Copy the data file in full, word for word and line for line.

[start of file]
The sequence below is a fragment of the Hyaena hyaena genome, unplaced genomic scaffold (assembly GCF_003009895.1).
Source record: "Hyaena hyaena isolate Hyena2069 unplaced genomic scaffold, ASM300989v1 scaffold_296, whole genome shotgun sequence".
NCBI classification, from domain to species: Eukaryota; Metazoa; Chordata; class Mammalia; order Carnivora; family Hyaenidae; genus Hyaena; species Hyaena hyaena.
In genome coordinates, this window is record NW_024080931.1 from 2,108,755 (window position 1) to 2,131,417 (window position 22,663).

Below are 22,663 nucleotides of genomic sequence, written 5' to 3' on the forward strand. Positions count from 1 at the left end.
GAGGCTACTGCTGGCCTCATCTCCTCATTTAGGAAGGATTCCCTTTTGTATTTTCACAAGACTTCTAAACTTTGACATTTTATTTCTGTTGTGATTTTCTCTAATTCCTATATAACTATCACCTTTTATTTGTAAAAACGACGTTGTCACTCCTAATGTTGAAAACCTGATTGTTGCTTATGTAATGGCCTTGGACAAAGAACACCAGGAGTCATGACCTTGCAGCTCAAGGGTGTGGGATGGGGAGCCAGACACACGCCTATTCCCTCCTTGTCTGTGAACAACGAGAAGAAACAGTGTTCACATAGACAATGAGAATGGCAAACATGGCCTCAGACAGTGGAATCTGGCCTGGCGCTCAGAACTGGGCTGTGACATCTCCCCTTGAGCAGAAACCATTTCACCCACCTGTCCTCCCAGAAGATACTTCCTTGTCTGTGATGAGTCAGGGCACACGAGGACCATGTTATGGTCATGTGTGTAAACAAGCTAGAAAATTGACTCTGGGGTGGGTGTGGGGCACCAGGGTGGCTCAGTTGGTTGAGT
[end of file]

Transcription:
The sequence below is a fragment of the Hyaena hyaena genome, unplaced genomic scaffold (assembly GCF_003009895.1).
Source record: "Hyaena hyaena isolate Hyena2069 unplaced genomic scaffold, ASM300989v1 scaffold_296, whole genome shotgun sequence".
NCBI classification, from domain to species: Eukaryota; Metazoa; Chordata; class Mammalia; order Carnivora; family Hyaenidae; genus Hyaena; species Hyaena hyaena.
In genome coordinates, this window is record NW_024080931.1 from 2,108,755 (window position 1) to 2,131,417 (window position 22,663).

Below are 22,663 nucleotides of genomic sequence, written 5' to 3' on the forward strand. Positions count from 1 at the left end.
GAGGCTACTGCTGGCCTCATCTCCTCATTTAGGAAGGATTCCCTTTTGTATTTTCACAAGACTTCTAAACTTTGACATTTTATTTCTGTTGTGATTTTCTCTAATTCCTATATAACTATCACCTTTTATTTGTAAAAACGACGTTGTCACTCCTAATGTTGAAAACCTGATTGTTGCTTATGTAATGGCCTTGGACAAAGAACACCAGGAGTCATGACCTTGCAGCTCAAGGGTGTGGGATGGGGAGCCAGACACACGCCTATTCCCTCCTTGTCTGTGAACAACGAGAAGAAACAGTGTTCACATAGACAATGAGAATGGCAAACATGGCCTCAGACAGTGGAATCTGGCCTGGCGCTCAGAACTGGGCTGTGACATCTCCCCTTGAGCAGAAACCATTTCACCCACCTGTCCTCCCAGAAGATACTTCCTTGTCTGTGATGAGTCAGGGCACACGAGGACCATGTTATGGTCATGTGTGTAAACAAGCTAGAAAATTGACTCTGGGGTGGGTGTGGGGCACCAGGGTGGCTCAGTTGGTTGAGT